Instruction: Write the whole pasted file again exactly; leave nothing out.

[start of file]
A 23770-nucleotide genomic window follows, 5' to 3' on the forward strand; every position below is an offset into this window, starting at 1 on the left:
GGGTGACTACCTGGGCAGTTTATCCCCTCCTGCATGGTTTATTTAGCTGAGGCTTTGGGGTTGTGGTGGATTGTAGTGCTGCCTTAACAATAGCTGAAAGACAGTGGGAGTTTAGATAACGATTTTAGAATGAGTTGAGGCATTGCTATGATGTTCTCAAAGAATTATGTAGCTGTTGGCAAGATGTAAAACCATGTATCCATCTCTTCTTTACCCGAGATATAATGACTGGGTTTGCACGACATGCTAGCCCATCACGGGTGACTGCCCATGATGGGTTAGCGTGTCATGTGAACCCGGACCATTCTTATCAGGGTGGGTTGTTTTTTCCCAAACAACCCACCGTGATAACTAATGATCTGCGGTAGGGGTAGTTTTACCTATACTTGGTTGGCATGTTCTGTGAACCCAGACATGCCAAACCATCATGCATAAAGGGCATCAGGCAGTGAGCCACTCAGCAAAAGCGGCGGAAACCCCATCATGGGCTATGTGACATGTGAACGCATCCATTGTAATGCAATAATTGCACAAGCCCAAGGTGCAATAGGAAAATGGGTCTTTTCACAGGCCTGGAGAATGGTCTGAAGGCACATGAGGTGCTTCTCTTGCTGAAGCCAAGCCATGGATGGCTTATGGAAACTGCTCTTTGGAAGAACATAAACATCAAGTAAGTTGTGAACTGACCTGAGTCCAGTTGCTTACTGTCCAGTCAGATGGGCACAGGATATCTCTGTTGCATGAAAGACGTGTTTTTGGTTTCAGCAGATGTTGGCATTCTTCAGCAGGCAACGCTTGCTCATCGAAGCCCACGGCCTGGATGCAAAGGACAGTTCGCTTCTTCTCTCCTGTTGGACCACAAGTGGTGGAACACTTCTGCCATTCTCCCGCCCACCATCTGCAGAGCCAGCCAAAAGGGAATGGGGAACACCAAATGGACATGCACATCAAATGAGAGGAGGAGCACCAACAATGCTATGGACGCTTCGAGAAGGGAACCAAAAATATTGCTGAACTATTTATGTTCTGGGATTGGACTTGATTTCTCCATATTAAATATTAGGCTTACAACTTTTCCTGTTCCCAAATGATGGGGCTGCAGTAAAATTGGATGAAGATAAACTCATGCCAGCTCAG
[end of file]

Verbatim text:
A 23770-nucleotide genomic window follows, 5' to 3' on the forward strand; every position below is an offset into this window, starting at 1 on the left:
GGGTGACTACCTGGGCAGTTTATCCCCTCCTGCATGGTTTATTTAGCTGAGGCTTTGGGGTTGTGGTGGATTGTAGTGCTGCCTTAACAATAGCTGAAAGACAGTGGGAGTTTAGATAACGATTTTAGAATGAGTTGAGGCATTGCTATGATGTTCTCAAAGAATTATGTAGCTGTTGGCAAGATGTAAAACCATGTATCCATCTCTTCTTTACCCGAGATATAATGACTGGGTTTGCACGACATGCTAGCCCATCACGGGTGACTGCCCATGATGGGTTAGCGTGTCATGTGAACCCGGACCATTCTTATCAGGGTGGGTTGTTTTTTCCCAAACAACCCACCGTGATAACTAATGATCTGCGGTAGGGGTAGTTTTACCTATACTTGGTTGGCATGTTCTGTGAACCCAGACATGCCAAACCATCATGCATAAAGGGCATCAGGCAGTGAGCCACTCAGCAAAAGCGGCGGAAACCCCATCATGGGCTATGTGACATGTGAACGCATCCATTGTAATGCAATAATTGCACAAGCCCAAGGTGCAATAGGAAAATGGGTCTTTTCACAGGCCTGGAGAATGGTCTGAAGGCACATGAGGTGCTTCTCTTGCTGAAGCCAAGCCATGGATGGCTTATGGAAACTGCTCTTTGGAAGAACATAAACATCAAGTAAGTTGTGAACTGACCTGAGTCCAGTTGCTTACTGTCCAGTCAGATGGGCACAGGATATCTCTGTTGCATGAAAGACGTGTTTTTGGTTTCAGCAGATGTTGGCATTCTTCAGCAGGCAACGCTTGCTCATCGAAGCCCACGGCCTGGATGCAAAGGACAGTTCGCTTCTTCTCTCCTGTTGGACCACAAGTGGTGGAACACTTCTGCCATTCTCCCGCCCACCATCTGCAGAGCCAGCCAAAAGGGAATGGGGAACACCAAATGGACATGCACATCAAATGAGAGGAGGAGCACCAACAATGCTATGGACGCTTCGAGAAGGGAACCAAAAATATTGCTGAACTATTTATGTTCTGGGATTGGACTTGATTTCTCCATATTAAATATTAGGCTTACAACTTTTCCTGTTCCCAAATGATGGGGCTGCAGTAAAATTGGATGAAGATAAACTCATGCCAGCTCAG